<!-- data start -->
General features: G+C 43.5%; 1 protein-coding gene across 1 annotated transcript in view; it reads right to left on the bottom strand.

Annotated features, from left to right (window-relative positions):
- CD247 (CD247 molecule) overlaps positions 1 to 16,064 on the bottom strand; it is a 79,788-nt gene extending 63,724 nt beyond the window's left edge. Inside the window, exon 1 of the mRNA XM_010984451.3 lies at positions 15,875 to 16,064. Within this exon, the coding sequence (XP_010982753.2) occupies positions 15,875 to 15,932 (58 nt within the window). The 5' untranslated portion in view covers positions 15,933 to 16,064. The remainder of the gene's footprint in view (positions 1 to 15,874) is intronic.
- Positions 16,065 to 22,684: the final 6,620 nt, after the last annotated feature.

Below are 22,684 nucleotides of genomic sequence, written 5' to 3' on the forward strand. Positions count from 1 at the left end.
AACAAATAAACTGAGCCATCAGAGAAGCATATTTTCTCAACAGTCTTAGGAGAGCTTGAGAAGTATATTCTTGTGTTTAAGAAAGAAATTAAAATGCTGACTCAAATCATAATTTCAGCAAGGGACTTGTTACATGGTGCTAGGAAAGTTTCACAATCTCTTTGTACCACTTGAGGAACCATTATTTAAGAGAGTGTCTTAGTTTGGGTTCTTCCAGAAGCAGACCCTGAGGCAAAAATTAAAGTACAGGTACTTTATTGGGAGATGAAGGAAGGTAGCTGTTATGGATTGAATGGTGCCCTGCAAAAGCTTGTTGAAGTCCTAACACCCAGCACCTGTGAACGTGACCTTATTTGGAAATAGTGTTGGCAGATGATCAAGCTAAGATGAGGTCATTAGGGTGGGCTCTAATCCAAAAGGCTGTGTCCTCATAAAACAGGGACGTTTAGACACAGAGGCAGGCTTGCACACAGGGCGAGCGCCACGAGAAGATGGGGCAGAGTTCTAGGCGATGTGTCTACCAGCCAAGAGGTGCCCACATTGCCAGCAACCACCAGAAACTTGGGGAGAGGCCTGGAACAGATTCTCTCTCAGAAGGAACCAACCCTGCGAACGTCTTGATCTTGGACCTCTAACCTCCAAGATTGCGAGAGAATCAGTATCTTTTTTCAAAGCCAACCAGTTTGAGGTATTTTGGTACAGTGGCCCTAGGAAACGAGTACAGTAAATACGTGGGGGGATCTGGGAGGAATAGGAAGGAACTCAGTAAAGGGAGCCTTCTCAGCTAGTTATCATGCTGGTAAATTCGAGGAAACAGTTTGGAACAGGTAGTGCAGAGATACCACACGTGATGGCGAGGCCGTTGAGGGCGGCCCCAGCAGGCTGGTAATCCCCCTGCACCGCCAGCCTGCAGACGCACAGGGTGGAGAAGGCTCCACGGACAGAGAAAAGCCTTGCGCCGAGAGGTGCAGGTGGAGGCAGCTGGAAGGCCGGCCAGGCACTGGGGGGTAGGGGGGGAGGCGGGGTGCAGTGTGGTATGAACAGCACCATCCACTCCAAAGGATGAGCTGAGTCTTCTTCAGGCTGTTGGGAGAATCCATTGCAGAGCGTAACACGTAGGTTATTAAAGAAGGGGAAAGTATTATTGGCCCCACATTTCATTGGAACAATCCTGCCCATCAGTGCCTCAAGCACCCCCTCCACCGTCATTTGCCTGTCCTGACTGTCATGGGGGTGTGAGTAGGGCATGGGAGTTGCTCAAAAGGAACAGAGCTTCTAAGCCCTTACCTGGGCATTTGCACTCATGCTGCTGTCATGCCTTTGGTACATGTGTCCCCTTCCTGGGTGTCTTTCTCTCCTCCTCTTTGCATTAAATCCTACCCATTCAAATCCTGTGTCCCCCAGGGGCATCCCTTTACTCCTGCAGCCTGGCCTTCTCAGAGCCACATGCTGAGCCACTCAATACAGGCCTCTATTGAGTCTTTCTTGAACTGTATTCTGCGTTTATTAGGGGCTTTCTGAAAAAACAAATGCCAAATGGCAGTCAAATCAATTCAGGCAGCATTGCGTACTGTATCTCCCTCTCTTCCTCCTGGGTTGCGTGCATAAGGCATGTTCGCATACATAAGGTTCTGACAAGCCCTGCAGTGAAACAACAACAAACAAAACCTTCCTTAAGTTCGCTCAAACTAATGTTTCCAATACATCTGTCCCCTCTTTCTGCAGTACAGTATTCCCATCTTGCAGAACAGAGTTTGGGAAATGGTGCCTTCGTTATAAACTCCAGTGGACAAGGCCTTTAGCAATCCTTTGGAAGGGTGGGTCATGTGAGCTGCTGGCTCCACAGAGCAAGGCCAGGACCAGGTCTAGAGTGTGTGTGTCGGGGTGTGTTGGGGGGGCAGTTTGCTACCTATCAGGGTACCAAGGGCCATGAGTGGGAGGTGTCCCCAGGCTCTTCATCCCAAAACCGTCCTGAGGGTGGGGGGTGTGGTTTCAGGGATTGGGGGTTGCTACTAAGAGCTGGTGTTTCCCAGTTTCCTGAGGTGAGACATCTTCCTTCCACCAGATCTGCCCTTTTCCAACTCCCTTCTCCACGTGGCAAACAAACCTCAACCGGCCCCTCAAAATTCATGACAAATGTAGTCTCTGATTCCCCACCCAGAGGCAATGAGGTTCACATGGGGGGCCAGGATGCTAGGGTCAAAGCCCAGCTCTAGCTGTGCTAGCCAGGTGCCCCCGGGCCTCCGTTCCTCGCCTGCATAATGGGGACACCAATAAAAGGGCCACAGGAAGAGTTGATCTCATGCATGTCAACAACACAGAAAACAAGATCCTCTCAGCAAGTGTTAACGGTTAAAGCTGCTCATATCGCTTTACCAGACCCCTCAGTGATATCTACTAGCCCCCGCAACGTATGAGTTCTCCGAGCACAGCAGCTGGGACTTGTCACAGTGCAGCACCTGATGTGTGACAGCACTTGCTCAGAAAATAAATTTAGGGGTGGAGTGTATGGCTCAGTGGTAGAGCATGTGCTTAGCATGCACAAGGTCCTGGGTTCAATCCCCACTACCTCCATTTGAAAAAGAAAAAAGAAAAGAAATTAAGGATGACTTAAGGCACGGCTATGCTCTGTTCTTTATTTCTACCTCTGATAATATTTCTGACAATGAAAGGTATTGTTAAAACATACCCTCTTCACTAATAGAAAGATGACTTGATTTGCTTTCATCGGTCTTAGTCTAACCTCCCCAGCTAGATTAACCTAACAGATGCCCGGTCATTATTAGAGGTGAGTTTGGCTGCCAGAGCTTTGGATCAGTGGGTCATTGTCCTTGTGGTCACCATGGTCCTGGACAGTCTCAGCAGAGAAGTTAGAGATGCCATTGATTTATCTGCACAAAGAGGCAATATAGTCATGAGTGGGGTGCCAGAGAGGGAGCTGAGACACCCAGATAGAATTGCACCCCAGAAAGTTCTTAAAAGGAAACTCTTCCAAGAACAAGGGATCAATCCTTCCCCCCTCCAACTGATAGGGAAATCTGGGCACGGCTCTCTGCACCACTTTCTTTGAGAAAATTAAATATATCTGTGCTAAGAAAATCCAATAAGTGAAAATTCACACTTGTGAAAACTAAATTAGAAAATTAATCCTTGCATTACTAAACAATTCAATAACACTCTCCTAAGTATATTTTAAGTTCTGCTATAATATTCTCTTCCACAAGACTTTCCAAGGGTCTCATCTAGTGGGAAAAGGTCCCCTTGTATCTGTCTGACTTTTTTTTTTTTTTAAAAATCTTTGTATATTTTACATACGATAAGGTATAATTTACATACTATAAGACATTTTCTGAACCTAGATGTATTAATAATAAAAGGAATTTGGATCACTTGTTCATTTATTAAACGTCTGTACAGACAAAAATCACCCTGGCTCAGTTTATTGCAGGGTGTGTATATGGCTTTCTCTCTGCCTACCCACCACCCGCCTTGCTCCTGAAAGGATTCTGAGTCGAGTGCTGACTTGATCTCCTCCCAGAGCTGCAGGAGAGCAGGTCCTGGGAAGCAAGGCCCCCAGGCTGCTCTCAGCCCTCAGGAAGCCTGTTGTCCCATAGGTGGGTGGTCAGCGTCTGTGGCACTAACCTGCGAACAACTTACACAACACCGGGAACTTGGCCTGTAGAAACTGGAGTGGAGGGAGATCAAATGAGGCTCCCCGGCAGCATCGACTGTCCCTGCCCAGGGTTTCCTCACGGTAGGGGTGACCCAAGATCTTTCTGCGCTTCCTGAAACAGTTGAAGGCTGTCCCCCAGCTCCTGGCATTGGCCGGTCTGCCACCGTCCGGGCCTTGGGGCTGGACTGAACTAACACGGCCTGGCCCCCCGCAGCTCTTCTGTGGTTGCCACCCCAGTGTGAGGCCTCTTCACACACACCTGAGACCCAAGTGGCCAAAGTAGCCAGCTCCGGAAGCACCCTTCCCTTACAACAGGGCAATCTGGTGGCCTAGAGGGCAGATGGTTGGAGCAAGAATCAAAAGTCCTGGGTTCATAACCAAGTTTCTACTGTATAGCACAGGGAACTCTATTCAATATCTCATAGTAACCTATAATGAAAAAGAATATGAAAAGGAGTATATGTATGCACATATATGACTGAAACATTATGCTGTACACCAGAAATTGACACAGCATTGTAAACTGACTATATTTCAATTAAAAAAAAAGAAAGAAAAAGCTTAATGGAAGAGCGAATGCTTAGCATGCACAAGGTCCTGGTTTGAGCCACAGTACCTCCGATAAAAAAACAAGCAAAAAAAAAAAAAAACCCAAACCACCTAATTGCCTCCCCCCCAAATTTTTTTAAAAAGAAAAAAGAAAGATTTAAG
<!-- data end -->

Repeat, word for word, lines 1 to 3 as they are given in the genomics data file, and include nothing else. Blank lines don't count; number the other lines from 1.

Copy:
General features: G+C 43.5%; 1 protein-coding gene across 1 annotated transcript in view; it reads right to left on the bottom strand.

Annotated features, from left to right (window-relative positions):
- CD247 (CD247 molecule) overlaps positions 1 to 16,064 on the bottom strand; it is a 79,788-nt gene extending 63,724 nt beyond the window's left edge. Inside the window, exon 1 of the mRNA XM_010984451.3 lies at positions 15,875 to 16,064. Within this exon, the coding sequence (XP_010982753.2) occupies positions 15,875 to 15,932 (58 nt within the window). The 5' untranslated portion in view covers positions 15,933 to 16,064. The remainder of the gene's footprint in view (positions 1 to 15,874) is intronic.